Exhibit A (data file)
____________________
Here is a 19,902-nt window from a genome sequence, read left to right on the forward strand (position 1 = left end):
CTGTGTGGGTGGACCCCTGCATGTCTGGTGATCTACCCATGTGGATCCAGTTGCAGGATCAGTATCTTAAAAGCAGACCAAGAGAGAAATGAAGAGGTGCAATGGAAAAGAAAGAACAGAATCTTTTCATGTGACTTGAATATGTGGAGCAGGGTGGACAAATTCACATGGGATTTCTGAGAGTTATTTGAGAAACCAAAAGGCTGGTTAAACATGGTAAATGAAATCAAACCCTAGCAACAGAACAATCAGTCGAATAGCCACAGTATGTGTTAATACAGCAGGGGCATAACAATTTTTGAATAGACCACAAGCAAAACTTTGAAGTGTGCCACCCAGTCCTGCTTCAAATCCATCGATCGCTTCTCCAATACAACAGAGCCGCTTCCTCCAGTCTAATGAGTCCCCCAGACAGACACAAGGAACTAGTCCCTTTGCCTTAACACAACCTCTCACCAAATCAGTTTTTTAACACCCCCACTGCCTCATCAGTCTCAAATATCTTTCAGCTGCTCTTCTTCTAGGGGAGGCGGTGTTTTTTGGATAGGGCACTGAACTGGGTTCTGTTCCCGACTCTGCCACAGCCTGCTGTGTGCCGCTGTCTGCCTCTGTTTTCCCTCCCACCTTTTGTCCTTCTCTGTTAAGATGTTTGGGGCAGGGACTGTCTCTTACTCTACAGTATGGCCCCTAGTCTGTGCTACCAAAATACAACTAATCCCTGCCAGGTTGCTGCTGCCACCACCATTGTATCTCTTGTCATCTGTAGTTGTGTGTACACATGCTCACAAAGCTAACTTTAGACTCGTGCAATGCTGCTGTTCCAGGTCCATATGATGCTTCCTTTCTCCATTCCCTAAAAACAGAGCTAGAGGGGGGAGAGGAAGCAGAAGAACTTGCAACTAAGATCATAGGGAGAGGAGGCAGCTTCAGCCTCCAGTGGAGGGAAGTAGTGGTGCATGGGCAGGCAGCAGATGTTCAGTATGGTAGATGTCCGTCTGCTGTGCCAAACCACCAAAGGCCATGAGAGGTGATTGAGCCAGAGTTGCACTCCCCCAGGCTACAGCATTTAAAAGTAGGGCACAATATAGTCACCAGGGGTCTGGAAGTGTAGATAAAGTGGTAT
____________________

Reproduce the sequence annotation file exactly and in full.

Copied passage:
Here is a 19,902-nt window from a genome sequence, read left to right on the forward strand (position 1 = left end):
CTGTGTGGGTGGACCCCTGCATGTCTGGTGATCTACCCATGTGGATCCAGTTGCAGGATCAGTATCTTAAAAGCAGACCAAGAGAGAAATGAAGAGGTGCAATGGAAAAGAAAGAACAGAATCTTTTCATGTGACTTGAATATGTGGAGCAGGGTGGACAAATTCACATGGGATTTCTGAGAGTTATTTGAGAAACCAAAAGGCTGGTTAAACATGGTAAATGAAATCAAACCCTAGCAACAGAACAATCAGTCGAATAGCCACAGTATGTGTTAATACAGCAGGGGCATAACAATTTTTGAATAGACCACAAGCAAAACTTTGAAGTGTGCCACCCAGTCCTGCTTCAAATCCATCGATCGCTTCTCCAATACAACAGAGCCGCTTCCTCCAGTCTAATGAGTCCCCCAGACAGACACAAGGAACTAGTCCCTTTGCCTTAACACAACCTCTCACCAAATCAGTTTTTTAACACCCCCACTGCCTCATCAGTCTCAAATATCTTTCAGCTGCTCTTCTTCTAGGGGAGGCGGTGTTTTTTGGATAGGGCACTGAACTGGGTTCTGTTCCCGACTCTGCCACAGCCTGCTGTGTGCCGCTGTCTGCCTCTGTTTTCCCTCCCACCTTTTGTCCTTCTCTGTTAAGATGTTTGGGGCAGGGACTGTCTCTTACTCTACAGTATGGCCCCTAGTCTGTGCTACCAAAATACAACTAATCCCTGCCAGGTTGCTGCTGCCACCACCATTGTATCTCTTGTCATCTGTAGTTGTGTGTACACATGCTCACAAAGCTAACTTTAGACTCGTGCAATGCTGCTGTTCCAGGTCCATATGATGCTTCCTTTCTCCATTCCCTAAAAACAGAGCTAGAGGGGGGAGAGGAAGCAGAAGAACTTGCAACTAAGATCATAGGGAGAGGAGGCAGCTTCAGCCTCCAGTGGAGGGAAGTAGTGGTGCATGGGCAGGCAGCAGATGTTCAGTATGGTAGATGTCCGTCTGCTGTGCCAAACCACCAAAGGCCATGAGAGGTGATTGAGCCAGAGTTGCACTCCCCCAGGCTACAGCATTTAAAAGTAGGGCACAATATAGTCACCAGGGGTCTGGAAGTGTAGATAAAGTGGTAT